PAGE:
Magic Child

January 24th, 2018

From my experience I believe most children have a “will” to speak.  It is evident from the fact that a few children choose not to speak—at least not on a “normal” schedule.  Learning on average for a child during developing years is a new word every 90 minutes.  That type and length of a power learning curve is sheer magic.  If you are a parent or work with children, research has found that reading to children is more effective than phonetics, TV shows or silly YouTube videos.  Learning to read early will increase a child’s rate of new word mastery and including  young children in family discussions aids in their emotional growth.

To discover the magic and usefulness for the pool of data children are born with but seem to lose the unnecessary portions by around age six took a few years for me to realize but I was directed by a clue from a fiction novel.  This extra data is similar to a “universal” part where you only use attachments needed for specific applications.  I always feel a little wasteful tossing those extra pieces away.  At best I think you need to be content with recycling those extra parts but the extra data children are endowed with may have a very practical use.  In the book Practical Demon Keeping by Christopher Moore a young man is bonded to a demon that feeds on humans.  Learning the meaning and power of choice in “no” was essential to their forced relationship and being “done” seemed the only hope for this young man.  I think we are all strapped to a demon and securing no and done is an element we humans all share.  In the story, as the hero completed steps to secure done he started to generate relationships with a mixed bag of individuals that in no way appeared predestined for him to meet or even have associations that were beneficial.  These connections materialized from this extra internal data to blend with any type of group or persons and not from the character’s life experience disclosed or his existing developed structure.  As a facilitator for years I recommended this book but never told my students why.  I was hopeful that what I discovered from the story would be seeded into their unconscious to assist them when they were ready to look at securing “we” in their lives.  “No” and “done” secure balance between movement and nutrition but “we” secures potential.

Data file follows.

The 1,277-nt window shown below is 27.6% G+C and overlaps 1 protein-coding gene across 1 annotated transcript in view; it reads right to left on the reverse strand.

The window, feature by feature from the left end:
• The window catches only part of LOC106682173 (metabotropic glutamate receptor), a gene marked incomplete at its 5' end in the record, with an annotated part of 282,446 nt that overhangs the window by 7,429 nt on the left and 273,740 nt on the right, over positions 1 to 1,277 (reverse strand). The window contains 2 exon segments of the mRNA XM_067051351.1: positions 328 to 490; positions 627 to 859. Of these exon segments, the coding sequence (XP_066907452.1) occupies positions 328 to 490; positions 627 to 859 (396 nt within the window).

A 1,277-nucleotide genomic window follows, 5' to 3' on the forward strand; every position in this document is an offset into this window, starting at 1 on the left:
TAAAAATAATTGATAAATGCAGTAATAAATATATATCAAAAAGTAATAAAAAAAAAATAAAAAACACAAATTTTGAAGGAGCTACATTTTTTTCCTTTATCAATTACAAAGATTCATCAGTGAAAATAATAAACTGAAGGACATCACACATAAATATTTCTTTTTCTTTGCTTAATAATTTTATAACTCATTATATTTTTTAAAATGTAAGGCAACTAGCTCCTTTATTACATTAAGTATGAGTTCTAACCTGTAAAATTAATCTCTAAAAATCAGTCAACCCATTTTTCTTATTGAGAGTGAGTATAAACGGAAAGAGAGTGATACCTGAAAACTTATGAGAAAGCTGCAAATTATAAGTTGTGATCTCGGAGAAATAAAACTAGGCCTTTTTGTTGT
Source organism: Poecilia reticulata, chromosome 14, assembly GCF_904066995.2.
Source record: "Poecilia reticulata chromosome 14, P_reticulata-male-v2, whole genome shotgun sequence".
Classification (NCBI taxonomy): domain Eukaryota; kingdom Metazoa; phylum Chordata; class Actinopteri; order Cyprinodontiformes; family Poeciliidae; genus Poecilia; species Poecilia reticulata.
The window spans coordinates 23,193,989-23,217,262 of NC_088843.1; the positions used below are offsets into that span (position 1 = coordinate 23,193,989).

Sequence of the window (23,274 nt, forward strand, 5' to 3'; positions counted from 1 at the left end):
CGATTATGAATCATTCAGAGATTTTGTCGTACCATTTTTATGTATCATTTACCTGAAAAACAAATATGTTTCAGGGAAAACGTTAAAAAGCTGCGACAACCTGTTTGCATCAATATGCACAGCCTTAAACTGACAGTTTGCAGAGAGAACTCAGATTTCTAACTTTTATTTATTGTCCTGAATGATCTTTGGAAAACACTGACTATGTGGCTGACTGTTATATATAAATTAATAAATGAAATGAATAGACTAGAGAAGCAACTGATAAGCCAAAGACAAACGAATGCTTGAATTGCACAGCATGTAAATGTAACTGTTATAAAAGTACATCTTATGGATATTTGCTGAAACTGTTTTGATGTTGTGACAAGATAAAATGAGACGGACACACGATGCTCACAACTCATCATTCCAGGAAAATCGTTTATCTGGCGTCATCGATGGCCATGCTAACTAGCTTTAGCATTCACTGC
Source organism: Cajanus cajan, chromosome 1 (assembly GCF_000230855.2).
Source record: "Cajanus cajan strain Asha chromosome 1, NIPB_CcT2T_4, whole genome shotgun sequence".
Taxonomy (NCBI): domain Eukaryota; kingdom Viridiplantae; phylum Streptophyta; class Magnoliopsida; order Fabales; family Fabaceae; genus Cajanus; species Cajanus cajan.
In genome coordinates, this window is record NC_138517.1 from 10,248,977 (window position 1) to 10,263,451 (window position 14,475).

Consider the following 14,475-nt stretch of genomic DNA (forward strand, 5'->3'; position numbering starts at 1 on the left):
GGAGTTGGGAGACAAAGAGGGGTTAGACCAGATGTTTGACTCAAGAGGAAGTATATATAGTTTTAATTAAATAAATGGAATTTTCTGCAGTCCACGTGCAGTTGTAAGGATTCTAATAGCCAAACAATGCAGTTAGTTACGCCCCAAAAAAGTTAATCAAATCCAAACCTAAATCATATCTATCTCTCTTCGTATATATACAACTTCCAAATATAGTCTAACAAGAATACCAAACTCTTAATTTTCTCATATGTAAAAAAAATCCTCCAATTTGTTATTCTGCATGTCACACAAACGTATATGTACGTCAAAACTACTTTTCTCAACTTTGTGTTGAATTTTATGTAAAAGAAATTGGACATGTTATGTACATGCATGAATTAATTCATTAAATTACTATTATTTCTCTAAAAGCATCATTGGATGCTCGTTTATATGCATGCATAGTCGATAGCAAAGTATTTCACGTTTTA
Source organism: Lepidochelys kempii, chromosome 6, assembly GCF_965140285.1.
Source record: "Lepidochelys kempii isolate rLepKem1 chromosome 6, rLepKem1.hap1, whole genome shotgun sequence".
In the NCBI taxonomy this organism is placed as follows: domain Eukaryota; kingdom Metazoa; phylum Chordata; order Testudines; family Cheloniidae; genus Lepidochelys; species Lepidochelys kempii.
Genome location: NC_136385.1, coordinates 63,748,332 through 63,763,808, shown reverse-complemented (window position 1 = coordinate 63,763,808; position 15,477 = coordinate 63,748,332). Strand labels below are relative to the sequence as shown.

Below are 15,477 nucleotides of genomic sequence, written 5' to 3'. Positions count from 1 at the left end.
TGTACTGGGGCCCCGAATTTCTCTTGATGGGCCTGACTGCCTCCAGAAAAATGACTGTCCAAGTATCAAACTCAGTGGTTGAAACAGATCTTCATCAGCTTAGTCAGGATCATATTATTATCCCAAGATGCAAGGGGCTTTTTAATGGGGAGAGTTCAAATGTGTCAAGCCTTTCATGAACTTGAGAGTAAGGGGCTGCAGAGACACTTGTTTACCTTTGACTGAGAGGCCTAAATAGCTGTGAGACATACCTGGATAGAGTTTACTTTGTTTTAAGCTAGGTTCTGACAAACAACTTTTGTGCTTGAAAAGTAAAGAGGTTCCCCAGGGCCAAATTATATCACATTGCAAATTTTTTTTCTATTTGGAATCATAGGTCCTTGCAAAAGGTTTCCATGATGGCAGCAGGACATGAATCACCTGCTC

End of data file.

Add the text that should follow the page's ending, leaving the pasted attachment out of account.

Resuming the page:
The magic update that each child appears to obtain upon birth we will discuss next month but I believe we have space to take a quick look at the consequences when as children we become aware that we are not the universe.  The “truth” was incorrect; lots of stuff and other folks here.  We spend our life virtually in a trial and error struggle to discover the nature of a “truth” that defines the state we were born into.  But the state of creation is a state of imagination and can’t ever be an absolute—a state that disallows change by definition.  We might preference some patterns (or a lot of patterns-survival) as story indexes but the daily changing stories we tell ourselves and others is the very nature of creation.  Every moment we create life, the belief in that moment evokes the energy to generate a demonstration.  And as long as we don’t  take any of this process seriously, the next moment, the next imagined story, the next new belief, the refreshed demonstration, is a creation.  We have a game and it is magic.

Chriss

 

 

 

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